Sexual Abuse and Human Trafficking in Japan
UCLA Anthropologist reports that one injured woman in seven who is hospitalized in Japan is the victim of spousal violence, while 100,000 women a year are imported as sex workers from poor Asian countries.
Sexual abuse is widespread in Japan and widely tolerated, Dr, Sharman Babior, lecturer in the UCLA Anthropology Department, told a UCLA audience October 23. Problems more commonly associated with Western societies have flourished quietly in Japan for a long time, Babior said. She offered some shocking figures from Japanese government studies and her own research that showed that some 14% of Japanese women admitted to hospitals for injuries are the victims of domestic violence, that even among young people half see nothing wrong with this kind of behavior by husbands, and that international trafficking in women for the sex trade is rampant. Dr. Babior's talk was sponsored by the UCLA Women's Studies Department.
Dr. Babior discussed the exploitation of women in Japan by using two separate but related issues: domestic violence, and woman trafficking. "It's only been in the last decade or so where perceptions of Japan have actually been changing. From a culture that has been seen as harmonious, as being crime-free, as being homogeneous, [perceptions are] now shifting -- not only for those outside Japan, but also for people inside Japan. Their culture is actually much more heterogeneous than once thought. They, as a society, encounter the same gamut of human problems that would be found in any human society around the world."
Dr. Babior's research connected her with a shelter for women called HELP, which stands for House in Emergency of Love and Peace. There, Dr. Babior encountered women with harrowing stories of abuse, violence, and neglect. Many women at this shelter had been trafficked to Japan to work in the sex industry, and many others were the victims of domestic violence.
"Fifty-eight percent of these women at the shelter say they've been trafficked and were escaping their situations, followed by partner violence at thirty-one percent." Both of these issues, Babior asserted, have gone unexamined in Japanese society until very recently.
Domestic Violence across Cultures
When Dr. Babior began her research in the early 1980s, she wondered if behavioral characteristics that have been cited in Western literature about domestic violence also applied to the Japanese society.
In Western cultures, Babior said, many women blame themselves for the abuse, experience low self-esteem, feelings of isolation, and alienation. Abused women in the West, she continued, often have a belief in traditional sex roles, and their batterers experience heightened feelings of jealousy. Dr. Babior found that a great deal of similarity exists between the experiences of battered women in Japan and battered women in the West.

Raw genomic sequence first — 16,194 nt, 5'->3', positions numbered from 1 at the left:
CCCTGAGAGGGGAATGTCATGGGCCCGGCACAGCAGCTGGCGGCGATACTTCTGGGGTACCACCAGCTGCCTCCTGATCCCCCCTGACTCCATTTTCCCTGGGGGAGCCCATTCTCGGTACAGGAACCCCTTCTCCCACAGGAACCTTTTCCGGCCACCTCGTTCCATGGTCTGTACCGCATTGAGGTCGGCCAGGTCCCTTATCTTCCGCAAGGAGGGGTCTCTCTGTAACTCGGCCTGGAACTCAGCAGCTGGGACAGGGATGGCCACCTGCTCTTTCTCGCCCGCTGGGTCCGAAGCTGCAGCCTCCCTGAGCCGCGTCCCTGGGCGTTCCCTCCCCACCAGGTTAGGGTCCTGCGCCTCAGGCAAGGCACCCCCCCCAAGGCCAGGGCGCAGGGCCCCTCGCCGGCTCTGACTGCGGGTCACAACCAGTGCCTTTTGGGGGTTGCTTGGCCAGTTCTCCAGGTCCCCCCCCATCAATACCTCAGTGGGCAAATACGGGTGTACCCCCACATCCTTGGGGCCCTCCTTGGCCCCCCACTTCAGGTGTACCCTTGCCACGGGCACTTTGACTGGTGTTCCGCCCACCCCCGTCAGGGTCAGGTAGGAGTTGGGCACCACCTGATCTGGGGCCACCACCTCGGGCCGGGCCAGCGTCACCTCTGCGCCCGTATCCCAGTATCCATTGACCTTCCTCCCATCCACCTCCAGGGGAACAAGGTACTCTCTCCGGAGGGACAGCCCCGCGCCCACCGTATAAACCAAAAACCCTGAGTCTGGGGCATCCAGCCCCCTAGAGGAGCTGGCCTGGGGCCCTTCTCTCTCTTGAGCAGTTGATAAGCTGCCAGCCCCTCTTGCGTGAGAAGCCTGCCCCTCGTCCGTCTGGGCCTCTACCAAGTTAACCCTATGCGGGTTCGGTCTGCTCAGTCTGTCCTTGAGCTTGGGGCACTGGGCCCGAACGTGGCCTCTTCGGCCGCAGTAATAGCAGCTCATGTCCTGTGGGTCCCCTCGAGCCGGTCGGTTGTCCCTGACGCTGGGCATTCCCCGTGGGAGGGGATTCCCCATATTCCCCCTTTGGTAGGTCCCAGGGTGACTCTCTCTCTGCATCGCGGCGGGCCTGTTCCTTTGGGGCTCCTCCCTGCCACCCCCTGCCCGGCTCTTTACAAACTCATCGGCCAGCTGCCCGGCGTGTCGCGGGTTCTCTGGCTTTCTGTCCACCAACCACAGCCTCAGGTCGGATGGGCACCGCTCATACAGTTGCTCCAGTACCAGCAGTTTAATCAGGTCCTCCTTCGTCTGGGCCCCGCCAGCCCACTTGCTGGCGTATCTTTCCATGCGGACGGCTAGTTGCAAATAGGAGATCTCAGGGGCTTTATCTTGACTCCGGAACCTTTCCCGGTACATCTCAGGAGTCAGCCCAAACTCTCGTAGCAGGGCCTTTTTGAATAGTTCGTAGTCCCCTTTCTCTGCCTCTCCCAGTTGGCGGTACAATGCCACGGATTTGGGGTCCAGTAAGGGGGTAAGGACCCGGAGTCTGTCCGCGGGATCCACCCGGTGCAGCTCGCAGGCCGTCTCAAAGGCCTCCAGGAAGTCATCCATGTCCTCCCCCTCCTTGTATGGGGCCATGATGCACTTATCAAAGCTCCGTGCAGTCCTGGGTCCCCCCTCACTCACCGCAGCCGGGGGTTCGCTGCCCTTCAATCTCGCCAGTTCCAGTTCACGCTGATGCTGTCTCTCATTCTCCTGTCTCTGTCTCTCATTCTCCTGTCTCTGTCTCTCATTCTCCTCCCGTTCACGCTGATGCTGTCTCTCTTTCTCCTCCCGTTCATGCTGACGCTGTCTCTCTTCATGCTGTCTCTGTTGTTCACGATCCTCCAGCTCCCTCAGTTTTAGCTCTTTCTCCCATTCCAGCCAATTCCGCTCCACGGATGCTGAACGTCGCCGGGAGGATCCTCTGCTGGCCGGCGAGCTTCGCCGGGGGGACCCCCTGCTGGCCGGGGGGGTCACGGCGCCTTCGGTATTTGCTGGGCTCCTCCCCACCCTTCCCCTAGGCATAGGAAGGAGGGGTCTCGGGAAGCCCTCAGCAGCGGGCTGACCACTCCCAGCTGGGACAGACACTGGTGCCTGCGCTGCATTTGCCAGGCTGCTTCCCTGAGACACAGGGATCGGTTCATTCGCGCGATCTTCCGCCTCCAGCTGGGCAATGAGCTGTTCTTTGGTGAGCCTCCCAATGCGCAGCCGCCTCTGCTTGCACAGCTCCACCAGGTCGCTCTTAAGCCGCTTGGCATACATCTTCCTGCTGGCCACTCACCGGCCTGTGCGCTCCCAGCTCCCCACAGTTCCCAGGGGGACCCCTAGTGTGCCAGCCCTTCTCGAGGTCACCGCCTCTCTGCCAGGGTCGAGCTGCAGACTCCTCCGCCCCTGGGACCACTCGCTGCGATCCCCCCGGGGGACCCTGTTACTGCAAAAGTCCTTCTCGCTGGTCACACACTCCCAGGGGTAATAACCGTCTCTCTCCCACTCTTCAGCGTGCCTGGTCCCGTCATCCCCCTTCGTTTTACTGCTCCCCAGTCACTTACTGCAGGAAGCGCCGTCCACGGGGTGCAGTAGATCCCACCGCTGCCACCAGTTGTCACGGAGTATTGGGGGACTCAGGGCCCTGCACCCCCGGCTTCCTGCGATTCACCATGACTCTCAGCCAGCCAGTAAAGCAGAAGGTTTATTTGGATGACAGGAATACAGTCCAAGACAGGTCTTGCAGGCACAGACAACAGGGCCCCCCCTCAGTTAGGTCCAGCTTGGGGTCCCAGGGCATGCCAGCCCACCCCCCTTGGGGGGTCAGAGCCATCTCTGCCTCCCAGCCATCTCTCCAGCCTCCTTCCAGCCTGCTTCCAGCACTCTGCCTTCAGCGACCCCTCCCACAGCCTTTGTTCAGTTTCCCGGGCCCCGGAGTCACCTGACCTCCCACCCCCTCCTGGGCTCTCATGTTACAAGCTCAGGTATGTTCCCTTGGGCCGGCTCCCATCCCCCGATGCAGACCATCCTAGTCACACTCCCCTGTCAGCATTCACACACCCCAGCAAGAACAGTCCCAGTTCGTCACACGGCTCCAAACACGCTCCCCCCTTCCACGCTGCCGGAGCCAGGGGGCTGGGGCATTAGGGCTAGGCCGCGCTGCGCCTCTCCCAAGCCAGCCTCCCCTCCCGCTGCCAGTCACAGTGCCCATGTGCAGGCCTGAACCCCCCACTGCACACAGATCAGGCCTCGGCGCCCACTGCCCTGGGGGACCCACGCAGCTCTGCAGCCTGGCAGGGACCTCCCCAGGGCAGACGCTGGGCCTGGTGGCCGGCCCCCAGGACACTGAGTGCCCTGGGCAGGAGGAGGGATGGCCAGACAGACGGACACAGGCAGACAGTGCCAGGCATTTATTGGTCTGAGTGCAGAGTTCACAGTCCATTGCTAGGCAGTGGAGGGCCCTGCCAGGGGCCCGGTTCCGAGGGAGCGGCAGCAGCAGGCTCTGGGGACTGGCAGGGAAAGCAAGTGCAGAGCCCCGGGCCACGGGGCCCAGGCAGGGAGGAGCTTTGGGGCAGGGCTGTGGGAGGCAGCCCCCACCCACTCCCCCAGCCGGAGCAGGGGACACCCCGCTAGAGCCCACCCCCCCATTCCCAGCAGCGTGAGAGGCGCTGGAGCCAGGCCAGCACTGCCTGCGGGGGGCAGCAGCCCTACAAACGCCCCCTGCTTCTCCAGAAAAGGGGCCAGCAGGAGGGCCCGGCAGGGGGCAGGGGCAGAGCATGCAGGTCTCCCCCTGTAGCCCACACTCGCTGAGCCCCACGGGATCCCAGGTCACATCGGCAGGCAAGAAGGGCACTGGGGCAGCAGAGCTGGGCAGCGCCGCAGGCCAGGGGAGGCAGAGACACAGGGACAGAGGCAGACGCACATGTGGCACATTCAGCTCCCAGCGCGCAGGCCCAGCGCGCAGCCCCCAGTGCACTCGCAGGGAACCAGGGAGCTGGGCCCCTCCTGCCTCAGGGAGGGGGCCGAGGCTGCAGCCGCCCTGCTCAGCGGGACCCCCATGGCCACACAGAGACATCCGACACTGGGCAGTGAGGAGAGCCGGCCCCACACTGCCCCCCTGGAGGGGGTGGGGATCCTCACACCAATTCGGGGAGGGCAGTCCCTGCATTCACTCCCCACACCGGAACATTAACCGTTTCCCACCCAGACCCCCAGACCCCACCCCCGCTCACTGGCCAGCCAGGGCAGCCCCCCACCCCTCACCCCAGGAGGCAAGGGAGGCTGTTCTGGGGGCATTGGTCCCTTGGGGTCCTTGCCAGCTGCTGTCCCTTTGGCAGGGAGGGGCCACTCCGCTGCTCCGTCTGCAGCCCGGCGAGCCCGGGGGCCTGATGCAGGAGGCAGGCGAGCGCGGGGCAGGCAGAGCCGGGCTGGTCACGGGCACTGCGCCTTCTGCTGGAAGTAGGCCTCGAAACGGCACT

"The latest police reports from Japan cite that one third of women who are killed each year are killed by their husbands. This is a number that is surprisingly similar to the number you will find in the United States. So, as we look at the issue cross-culturally, I think what we can say is that there are more similarities than differences that unite women that are found in these sorts of situations."
While similar psychological dynamics are at work between the abused and the abuser, the context of this abuse is very different given the idiosyncrasies of Japanese society. "The setting for all of this of course, and it's a big category, is that Japan has a patriarchal system where there is a very well defined polarization between male and female roles."
She illustrated this point by telling the UCLA audience about a forty-year-old woman from the shelter who had been repeatedly abused by her husband, a retired Tokyo taxi driver. Her 200-pound husband would often wake her up in the middle of the night and slap her for no apparent reason.
"He hit her in the head with his fists and then took her head and hit it against the edge of the table repeatedly. She showed me recent bruises on her head and scalp. She also had bruises on her neck, shoulders, arms, and wrists. Her past injuries include a forehead laceration, a broken middle finger, her teeth were knocked out, and she's gone to the hospital several times for her injuries. And she goes on to talk about how she believes that her role should be to take care of the children and be in the house, and that her husband's role should be to go outside and earn money."
Babior said that this woman called the police on numerous occasions, yet they would consistently dismiss the matter and encourage the pair to reconcile. The police steered clear of the violence because it was at the hands of her husband instead of a stranger. "There's a sense of violence being part and parcel of the prerogative of the husband to beat his wife if he cares to."